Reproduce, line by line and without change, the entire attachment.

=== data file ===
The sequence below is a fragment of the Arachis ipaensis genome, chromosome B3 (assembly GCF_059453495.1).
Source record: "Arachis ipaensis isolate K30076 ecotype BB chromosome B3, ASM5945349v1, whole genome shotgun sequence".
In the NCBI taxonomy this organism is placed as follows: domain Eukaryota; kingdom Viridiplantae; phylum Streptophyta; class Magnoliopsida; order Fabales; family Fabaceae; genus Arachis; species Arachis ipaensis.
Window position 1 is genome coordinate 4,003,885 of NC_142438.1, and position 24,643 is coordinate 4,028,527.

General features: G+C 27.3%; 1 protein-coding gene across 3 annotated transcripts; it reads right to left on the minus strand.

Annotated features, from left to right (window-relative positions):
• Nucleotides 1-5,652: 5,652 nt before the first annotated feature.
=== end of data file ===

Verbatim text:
The sequence below is a fragment of the Arachis ipaensis genome, chromosome B3 (assembly GCF_059453495.1).
Source record: "Arachis ipaensis isolate K30076 ecotype BB chromosome B3, ASM5945349v1, whole genome shotgun sequence".
In the NCBI taxonomy this organism is placed as follows: domain Eukaryota; kingdom Viridiplantae; phylum Streptophyta; class Magnoliopsida; order Fabales; family Fabaceae; genus Arachis; species Arachis ipaensis.
Window position 1 is genome coordinate 4,003,885 of NC_142438.1, and position 24,643 is coordinate 4,028,527.

General features: G+C 27.3%; 1 protein-coding gene across 3 annotated transcripts; it reads right to left on the minus strand.

Annotated features, from left to right (window-relative positions):
• Nucleotides 1-5,652: 5,652 nt before the first annotated feature.